Bach’s music was for [Glenn] Gould an archetype for the emergence of a rational system whose  intrinsic power was that it was, as it were, crafted resolutely against the negation and disorder that surround us on all sides. In enacting it on the piano, the performer aligns himself with the composer, not with the consuming public, which is impelled by the performer’s virtuosity to pay attention not so much to the performance, as a passively looked at and heard presentation, as to a rational activity being intellectually as well as aurally and visually transmitted to others.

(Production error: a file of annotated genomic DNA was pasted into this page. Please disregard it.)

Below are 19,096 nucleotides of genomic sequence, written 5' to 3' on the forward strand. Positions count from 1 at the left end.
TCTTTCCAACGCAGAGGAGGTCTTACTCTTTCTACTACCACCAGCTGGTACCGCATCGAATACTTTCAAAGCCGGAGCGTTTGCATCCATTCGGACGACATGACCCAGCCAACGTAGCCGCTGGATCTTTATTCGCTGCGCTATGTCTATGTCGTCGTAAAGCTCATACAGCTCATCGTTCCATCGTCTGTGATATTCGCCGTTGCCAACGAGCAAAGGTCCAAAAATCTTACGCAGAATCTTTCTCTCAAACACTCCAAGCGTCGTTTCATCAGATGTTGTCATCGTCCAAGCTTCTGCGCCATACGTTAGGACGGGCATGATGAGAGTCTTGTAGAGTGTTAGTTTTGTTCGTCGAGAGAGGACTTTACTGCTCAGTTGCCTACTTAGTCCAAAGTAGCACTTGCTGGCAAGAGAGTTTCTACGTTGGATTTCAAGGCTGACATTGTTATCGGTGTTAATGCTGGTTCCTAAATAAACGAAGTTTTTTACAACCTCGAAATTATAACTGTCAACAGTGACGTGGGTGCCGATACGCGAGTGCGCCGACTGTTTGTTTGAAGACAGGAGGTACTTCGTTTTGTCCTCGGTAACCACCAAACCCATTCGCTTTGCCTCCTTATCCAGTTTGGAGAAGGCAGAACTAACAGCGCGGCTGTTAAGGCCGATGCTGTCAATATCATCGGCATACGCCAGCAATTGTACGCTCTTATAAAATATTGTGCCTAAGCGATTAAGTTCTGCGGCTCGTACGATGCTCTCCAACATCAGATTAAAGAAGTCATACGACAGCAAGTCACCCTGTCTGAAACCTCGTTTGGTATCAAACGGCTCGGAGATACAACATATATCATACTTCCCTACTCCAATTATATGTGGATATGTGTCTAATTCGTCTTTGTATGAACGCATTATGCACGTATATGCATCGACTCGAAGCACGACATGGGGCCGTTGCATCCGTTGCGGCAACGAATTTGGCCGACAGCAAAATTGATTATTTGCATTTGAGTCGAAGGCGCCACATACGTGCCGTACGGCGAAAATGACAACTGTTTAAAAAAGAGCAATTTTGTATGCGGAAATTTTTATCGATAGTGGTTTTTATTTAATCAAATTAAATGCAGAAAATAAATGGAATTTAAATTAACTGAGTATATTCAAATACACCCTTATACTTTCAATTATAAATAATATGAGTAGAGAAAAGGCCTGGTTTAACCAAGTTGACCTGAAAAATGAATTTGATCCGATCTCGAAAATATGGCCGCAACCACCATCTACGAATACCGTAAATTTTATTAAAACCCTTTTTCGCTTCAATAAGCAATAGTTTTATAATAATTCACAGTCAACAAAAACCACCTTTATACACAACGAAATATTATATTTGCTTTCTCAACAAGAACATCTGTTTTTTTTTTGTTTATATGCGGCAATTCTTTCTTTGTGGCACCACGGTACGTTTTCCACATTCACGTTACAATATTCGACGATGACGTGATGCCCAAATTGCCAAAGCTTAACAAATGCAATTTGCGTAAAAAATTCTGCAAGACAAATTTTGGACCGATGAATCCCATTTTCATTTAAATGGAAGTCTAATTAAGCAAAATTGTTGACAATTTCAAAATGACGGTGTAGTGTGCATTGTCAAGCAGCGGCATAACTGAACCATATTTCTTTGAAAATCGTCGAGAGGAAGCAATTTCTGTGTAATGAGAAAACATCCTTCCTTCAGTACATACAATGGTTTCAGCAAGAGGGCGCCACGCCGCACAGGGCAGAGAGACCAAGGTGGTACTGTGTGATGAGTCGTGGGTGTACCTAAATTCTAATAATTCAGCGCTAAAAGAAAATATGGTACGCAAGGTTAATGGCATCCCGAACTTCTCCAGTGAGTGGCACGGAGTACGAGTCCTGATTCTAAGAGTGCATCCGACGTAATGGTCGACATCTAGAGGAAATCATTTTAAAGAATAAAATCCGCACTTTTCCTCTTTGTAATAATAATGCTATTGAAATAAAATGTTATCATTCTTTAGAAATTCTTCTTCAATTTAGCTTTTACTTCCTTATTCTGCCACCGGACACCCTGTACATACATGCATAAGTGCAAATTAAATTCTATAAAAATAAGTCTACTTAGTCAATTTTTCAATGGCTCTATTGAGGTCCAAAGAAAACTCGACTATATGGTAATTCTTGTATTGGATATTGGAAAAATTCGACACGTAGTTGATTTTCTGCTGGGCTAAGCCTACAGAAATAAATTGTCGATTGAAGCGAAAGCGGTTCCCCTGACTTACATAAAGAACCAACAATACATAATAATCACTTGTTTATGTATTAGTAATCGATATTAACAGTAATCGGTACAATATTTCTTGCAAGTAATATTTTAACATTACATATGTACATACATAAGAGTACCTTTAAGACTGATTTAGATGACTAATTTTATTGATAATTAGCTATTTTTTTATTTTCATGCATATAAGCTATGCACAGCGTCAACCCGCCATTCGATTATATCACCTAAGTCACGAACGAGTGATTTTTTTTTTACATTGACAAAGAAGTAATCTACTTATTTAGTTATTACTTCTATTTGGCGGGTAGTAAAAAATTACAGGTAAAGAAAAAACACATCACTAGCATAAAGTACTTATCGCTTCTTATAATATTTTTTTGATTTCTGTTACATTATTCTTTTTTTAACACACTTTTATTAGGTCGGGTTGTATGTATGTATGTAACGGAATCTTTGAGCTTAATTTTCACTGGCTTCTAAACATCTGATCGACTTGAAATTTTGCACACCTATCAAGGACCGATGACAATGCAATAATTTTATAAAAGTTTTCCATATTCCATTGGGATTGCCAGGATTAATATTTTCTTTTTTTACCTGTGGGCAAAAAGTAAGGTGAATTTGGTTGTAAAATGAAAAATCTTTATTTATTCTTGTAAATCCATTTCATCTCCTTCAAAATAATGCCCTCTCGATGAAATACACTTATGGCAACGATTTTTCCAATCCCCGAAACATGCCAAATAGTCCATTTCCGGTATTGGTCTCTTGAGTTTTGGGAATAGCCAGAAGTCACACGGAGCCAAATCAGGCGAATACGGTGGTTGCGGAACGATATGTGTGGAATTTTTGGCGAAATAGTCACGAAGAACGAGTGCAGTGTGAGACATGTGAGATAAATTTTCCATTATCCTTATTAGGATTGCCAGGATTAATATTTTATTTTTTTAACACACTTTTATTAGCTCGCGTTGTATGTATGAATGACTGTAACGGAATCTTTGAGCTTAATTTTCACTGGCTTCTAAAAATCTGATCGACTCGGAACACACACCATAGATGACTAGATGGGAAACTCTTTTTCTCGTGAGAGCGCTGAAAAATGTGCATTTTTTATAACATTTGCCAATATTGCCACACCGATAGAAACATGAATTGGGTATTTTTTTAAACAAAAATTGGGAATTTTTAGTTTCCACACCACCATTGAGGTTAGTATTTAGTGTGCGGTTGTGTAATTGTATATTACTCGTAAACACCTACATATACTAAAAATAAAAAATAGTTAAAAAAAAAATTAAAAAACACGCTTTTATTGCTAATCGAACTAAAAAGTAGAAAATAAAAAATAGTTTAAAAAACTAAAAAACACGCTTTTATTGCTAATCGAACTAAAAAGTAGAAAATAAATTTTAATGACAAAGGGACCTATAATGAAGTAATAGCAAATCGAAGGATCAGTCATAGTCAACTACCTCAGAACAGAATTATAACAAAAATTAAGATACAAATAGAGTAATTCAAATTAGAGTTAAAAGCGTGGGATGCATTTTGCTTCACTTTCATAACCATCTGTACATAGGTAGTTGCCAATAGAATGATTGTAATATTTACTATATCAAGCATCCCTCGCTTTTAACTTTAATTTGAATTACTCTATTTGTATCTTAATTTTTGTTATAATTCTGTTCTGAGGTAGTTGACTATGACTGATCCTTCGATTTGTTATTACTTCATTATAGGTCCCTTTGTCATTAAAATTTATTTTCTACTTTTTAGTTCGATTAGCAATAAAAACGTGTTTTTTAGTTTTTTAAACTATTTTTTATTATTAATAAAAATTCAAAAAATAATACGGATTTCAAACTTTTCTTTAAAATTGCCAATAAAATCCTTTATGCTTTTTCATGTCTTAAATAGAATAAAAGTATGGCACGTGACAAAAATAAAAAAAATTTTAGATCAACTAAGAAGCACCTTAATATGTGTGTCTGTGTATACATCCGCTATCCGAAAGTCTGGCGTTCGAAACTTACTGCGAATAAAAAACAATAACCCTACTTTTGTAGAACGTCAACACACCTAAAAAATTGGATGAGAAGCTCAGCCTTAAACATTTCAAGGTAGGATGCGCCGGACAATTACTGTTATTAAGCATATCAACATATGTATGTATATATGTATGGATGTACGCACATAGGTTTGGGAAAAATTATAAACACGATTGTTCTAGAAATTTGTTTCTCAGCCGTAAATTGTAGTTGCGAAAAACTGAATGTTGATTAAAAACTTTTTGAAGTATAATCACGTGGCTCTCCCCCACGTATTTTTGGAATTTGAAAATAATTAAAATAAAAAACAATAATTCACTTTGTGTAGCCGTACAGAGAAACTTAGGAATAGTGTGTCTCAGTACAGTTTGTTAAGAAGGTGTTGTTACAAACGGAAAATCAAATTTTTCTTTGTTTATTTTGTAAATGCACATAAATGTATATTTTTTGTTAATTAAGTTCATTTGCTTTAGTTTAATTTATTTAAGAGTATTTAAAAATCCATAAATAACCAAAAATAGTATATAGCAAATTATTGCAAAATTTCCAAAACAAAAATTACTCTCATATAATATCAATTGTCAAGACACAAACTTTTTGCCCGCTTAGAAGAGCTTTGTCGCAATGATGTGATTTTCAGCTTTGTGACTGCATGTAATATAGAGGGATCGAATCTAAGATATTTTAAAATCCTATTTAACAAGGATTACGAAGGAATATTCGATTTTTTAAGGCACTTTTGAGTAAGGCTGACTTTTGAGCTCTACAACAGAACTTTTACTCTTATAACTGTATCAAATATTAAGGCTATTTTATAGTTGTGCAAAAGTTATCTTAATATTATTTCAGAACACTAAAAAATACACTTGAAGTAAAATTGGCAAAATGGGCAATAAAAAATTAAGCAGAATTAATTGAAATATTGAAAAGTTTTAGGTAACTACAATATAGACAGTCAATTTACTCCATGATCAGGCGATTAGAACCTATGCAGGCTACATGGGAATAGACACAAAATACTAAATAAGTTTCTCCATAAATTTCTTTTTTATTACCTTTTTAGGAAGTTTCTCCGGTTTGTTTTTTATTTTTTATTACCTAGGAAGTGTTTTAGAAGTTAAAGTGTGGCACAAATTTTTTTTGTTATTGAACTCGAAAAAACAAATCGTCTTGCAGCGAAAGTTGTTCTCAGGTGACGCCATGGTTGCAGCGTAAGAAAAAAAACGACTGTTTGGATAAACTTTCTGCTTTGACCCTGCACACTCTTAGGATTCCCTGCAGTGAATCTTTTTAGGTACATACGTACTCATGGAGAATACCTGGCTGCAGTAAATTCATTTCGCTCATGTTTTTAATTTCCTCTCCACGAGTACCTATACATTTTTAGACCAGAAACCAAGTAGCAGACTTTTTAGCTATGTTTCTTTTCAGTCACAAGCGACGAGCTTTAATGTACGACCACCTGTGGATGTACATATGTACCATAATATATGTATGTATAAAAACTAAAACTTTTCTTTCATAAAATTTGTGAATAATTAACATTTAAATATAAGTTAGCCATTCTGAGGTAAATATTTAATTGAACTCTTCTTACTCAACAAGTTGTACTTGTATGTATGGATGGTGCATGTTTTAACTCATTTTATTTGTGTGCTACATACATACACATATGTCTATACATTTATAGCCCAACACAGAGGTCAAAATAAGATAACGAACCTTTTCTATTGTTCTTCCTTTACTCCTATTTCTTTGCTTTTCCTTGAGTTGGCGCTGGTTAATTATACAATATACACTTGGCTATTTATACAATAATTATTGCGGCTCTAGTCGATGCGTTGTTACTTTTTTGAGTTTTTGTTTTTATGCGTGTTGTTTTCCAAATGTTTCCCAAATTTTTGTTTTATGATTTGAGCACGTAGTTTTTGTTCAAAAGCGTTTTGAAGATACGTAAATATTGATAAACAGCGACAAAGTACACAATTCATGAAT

–Edward Said, On Late Style: Music and Literature against the Grain


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